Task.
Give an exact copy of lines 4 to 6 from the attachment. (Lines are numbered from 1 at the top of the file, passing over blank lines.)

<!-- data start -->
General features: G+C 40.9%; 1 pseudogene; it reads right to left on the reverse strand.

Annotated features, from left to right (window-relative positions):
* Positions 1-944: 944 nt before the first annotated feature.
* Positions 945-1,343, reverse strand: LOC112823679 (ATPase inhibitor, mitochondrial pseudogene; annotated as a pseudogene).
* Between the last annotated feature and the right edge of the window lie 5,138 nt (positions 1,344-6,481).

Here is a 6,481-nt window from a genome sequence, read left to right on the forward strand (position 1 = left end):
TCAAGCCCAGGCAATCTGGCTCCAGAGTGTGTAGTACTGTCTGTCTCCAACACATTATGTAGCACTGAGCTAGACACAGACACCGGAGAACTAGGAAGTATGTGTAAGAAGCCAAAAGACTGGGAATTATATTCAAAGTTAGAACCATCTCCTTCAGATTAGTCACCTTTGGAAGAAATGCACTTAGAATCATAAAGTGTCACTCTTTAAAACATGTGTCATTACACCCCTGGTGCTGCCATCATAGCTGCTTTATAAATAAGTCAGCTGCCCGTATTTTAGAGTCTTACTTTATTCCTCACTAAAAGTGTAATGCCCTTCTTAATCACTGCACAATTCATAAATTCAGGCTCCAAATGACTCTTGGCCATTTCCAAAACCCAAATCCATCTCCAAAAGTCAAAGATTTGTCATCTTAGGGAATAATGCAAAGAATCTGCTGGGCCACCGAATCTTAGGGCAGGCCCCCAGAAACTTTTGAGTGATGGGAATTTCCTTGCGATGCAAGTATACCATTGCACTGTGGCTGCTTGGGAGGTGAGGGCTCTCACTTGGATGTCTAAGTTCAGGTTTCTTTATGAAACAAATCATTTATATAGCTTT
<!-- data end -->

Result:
* Positions 945-1,343, reverse strand: LOC112823679 (ATPase inhibitor, mitochondrial pseudogene; annotated as a pseudogene).
* Between the last annotated feature and the right edge of the window lie 5,138 nt (positions 1,344-6,481).

Here is a 6,481-nt window from a genome sequence, read left to right on the forward strand (position 1 = left end):